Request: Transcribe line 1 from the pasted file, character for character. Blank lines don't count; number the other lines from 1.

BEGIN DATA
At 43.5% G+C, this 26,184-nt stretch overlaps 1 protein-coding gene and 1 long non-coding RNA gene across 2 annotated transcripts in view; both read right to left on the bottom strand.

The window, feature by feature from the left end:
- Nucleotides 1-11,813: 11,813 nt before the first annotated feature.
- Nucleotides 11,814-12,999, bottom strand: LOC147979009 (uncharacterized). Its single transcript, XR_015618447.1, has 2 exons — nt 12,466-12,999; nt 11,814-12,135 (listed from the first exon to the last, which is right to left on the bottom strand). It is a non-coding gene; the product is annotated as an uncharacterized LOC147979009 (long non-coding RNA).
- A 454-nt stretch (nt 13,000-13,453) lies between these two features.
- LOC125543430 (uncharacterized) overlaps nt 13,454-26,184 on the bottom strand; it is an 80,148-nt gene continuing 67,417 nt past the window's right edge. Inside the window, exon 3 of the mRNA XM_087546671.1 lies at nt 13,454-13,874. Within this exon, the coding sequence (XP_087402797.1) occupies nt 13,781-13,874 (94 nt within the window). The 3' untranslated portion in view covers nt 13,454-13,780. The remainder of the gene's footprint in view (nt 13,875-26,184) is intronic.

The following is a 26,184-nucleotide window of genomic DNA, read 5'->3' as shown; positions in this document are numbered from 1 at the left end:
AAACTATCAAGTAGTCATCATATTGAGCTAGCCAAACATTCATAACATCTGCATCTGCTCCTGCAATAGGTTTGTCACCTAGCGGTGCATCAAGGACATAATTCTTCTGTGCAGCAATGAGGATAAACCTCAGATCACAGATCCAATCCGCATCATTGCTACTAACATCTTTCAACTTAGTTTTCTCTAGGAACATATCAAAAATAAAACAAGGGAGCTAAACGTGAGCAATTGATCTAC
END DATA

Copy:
At 43.5% G+C, this 26,184-nt stretch overlaps 1 protein-coding gene and 1 long non-coding RNA gene across 2 annotated transcripts in view; both read right to left on the bottom strand.